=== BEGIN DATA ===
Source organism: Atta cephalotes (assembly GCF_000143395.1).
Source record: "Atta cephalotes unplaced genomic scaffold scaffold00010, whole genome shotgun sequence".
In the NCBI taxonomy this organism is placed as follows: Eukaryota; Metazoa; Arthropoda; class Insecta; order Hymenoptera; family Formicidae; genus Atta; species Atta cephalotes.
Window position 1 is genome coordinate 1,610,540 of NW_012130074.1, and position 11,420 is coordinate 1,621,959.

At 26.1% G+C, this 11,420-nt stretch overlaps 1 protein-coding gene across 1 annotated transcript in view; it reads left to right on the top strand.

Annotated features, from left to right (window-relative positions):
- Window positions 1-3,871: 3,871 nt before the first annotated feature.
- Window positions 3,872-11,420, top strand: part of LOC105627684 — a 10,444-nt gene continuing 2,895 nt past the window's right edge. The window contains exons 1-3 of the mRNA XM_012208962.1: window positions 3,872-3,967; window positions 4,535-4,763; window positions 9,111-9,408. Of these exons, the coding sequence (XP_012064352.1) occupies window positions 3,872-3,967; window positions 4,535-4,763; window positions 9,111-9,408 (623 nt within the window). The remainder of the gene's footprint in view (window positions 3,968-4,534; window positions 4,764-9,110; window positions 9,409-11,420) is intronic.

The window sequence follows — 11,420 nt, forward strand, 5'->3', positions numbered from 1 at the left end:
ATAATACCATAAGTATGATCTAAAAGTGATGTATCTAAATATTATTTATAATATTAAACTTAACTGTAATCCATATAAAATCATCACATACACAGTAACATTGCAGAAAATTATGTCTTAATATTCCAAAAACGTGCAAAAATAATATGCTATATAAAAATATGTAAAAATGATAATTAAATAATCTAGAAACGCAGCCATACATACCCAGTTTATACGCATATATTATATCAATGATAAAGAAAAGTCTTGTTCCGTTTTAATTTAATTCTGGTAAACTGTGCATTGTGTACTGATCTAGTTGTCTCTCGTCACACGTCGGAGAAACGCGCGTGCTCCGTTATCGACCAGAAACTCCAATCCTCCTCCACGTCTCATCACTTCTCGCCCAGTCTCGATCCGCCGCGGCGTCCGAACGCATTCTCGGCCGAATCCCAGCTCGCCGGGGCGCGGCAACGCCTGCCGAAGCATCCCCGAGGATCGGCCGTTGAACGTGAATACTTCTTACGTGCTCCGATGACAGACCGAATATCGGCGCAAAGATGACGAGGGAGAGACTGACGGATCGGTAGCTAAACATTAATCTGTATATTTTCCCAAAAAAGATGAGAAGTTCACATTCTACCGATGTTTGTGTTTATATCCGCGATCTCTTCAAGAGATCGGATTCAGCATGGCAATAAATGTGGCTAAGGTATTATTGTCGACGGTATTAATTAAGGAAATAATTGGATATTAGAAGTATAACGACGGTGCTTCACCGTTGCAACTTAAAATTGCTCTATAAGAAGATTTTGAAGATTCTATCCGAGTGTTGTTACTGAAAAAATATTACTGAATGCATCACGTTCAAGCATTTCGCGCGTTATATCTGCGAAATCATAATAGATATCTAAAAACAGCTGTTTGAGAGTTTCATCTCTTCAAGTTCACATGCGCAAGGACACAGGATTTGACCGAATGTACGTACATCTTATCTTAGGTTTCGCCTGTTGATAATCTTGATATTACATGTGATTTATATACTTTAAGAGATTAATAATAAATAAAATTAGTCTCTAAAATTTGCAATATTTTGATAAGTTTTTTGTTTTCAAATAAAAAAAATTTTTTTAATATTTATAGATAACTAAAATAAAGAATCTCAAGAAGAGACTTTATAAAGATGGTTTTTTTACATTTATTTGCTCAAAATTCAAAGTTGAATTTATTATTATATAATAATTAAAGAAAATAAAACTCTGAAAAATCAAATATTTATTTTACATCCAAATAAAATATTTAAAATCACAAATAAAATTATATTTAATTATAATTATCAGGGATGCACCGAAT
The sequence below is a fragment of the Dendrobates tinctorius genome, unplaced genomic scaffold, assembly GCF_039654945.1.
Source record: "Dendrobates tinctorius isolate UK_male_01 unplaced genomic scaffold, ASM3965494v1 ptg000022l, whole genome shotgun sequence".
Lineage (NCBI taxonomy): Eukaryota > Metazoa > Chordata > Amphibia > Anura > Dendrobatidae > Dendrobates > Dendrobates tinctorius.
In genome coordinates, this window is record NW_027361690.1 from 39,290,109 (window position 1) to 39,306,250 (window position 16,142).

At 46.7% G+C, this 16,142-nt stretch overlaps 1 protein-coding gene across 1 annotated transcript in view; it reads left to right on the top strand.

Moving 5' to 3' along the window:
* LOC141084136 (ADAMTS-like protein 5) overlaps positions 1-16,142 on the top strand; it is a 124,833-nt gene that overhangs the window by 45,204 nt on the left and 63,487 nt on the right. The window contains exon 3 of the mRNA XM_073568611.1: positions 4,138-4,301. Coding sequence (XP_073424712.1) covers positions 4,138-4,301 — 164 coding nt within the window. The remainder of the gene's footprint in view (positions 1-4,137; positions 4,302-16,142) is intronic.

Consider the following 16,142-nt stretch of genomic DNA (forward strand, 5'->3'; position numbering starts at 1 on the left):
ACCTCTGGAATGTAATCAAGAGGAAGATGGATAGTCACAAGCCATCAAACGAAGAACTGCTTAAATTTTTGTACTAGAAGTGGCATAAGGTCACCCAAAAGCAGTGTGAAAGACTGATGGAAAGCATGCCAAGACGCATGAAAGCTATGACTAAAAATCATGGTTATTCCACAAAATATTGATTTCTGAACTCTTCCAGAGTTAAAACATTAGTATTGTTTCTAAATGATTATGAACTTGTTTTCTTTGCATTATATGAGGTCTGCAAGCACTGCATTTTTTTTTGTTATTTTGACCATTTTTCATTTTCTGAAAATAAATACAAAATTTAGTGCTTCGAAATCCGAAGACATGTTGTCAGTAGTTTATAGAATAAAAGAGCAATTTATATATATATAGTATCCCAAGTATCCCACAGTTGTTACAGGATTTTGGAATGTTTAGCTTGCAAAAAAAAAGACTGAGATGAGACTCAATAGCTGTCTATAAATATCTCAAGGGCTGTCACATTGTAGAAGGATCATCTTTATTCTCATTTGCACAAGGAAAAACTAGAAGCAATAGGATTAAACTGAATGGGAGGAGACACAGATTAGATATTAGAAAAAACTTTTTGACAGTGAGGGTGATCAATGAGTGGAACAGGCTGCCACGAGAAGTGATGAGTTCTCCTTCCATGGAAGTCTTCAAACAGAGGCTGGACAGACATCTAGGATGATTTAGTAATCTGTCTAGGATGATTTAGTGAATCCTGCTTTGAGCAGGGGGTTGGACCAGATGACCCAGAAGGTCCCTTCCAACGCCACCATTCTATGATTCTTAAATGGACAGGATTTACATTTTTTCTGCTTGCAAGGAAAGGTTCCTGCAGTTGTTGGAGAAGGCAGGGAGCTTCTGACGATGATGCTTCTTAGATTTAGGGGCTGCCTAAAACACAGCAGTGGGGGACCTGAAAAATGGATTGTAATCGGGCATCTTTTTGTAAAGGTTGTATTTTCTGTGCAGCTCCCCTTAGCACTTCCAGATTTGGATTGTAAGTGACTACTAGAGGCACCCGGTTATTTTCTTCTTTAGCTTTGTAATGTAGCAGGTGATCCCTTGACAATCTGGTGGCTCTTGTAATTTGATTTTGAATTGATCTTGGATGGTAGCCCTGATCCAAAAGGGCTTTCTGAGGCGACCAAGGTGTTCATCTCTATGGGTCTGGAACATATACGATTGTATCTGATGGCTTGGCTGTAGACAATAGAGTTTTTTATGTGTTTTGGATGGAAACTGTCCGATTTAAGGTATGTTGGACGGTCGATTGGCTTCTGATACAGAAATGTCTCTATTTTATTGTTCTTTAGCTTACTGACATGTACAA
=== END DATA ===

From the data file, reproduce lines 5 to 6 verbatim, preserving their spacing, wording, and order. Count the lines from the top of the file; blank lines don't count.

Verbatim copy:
At 26.1% G+C, this 11,420-nt stretch overlaps 1 protein-coding gene across 1 annotated transcript in view; it reads left to right on the top strand.

Annotated features, from left to right (window-relative positions):